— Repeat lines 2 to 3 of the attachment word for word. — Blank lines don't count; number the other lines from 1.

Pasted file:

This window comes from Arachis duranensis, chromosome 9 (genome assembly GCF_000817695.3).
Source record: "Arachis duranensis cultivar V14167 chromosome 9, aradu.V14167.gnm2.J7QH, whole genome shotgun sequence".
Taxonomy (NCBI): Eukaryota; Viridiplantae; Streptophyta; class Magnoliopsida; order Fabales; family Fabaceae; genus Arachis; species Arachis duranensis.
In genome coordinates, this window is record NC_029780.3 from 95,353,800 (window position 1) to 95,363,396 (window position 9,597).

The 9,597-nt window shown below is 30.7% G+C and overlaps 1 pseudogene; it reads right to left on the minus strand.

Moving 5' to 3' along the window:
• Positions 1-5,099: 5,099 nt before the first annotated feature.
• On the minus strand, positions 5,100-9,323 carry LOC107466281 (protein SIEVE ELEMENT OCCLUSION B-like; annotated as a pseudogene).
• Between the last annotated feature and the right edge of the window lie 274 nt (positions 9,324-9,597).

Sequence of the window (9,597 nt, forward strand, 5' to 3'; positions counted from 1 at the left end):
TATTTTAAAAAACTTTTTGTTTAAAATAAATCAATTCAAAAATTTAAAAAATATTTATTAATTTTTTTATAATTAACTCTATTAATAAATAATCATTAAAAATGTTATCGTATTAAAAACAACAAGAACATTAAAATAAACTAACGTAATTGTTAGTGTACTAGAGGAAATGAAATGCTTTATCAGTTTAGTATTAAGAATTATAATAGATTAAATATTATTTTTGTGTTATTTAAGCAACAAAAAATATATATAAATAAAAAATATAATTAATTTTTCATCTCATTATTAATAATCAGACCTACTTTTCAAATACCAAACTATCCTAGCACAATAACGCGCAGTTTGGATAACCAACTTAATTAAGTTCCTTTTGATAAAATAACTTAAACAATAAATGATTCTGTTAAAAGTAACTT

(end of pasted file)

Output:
Source record: "Arachis duranensis cultivar V14167 chromosome 9, aradu.V14167.gnm2.J7QH, whole genome shotgun sequence".
Taxonomy (NCBI): Eukaryota; Viridiplantae; Streptophyta; class Magnoliopsida; order Fabales; family Fabaceae; genus Arachis; species Arachis duranensis.